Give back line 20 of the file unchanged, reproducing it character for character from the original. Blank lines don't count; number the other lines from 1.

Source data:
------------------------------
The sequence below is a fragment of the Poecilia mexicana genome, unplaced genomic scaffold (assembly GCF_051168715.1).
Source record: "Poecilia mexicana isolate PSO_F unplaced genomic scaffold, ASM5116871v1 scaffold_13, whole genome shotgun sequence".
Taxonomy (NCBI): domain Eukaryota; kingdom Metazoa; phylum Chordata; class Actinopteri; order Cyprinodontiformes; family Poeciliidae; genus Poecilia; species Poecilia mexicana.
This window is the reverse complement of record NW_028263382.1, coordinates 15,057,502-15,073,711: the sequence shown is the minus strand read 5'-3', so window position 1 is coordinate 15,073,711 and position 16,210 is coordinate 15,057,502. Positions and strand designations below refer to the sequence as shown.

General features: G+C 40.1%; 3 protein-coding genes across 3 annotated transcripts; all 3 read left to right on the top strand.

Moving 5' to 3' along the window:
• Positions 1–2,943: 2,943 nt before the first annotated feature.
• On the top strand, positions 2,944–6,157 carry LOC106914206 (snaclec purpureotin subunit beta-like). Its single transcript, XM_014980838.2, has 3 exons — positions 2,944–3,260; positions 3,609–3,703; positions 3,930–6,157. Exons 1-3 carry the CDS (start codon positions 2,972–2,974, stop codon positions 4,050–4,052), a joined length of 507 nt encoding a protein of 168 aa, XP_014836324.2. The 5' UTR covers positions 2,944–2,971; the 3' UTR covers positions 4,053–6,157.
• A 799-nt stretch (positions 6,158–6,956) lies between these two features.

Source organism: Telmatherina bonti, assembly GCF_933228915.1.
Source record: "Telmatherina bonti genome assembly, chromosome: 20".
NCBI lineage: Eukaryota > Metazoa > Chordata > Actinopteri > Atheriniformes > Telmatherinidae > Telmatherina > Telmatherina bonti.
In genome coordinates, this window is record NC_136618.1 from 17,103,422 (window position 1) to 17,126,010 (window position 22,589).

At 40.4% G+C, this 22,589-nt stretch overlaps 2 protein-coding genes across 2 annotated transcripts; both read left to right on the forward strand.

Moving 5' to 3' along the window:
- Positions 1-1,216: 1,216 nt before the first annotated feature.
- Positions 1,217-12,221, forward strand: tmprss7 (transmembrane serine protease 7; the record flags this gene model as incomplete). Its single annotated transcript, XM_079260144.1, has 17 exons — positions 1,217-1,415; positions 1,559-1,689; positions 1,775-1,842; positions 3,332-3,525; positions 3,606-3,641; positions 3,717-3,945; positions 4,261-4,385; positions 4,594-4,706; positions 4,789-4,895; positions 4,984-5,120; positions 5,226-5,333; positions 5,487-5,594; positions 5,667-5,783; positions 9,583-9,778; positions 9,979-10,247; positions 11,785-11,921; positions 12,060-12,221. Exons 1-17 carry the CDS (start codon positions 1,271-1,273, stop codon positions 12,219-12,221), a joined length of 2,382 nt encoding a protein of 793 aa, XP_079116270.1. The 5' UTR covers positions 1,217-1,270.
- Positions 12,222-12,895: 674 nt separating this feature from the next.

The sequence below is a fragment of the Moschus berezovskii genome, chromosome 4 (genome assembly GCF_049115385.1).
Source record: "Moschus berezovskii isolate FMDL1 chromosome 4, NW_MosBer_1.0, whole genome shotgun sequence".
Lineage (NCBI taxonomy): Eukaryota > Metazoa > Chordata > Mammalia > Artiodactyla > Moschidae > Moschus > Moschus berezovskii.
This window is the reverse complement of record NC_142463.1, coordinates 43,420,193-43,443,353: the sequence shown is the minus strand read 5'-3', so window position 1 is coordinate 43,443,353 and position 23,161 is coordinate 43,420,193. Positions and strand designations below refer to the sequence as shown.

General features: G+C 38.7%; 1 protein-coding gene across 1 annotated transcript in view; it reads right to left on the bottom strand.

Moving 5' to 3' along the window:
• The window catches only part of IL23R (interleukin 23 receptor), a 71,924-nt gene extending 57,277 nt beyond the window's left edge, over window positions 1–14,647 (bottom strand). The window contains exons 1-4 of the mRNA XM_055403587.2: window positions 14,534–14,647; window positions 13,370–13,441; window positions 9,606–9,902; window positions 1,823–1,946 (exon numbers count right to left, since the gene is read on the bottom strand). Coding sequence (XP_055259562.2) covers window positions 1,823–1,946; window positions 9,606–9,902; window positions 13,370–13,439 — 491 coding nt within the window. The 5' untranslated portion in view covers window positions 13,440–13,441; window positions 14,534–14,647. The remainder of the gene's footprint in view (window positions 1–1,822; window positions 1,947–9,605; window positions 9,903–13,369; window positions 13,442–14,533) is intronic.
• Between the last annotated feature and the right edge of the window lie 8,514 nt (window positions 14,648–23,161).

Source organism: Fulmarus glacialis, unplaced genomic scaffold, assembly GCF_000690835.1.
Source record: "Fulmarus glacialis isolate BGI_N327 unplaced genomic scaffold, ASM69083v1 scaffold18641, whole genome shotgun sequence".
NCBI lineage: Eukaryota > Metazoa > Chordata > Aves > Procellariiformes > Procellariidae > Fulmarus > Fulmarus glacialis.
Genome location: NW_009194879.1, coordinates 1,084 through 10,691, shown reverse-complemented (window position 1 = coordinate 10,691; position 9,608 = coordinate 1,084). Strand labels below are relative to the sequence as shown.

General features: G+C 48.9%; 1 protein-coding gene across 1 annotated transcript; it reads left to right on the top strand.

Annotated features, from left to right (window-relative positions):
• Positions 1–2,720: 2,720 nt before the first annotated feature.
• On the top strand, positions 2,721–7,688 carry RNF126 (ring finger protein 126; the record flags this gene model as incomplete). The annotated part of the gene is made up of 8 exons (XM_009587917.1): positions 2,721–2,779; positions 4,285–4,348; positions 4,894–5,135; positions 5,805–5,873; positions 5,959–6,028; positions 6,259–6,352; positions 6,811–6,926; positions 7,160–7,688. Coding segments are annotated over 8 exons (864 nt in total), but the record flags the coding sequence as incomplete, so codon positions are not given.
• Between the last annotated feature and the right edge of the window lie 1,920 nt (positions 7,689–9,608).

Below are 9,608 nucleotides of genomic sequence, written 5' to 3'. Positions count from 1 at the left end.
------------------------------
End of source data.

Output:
Source record: "Moschus berezovskii isolate FMDL1 chromosome 4, NW_MosBer_1.0, whole genome shotgun sequence".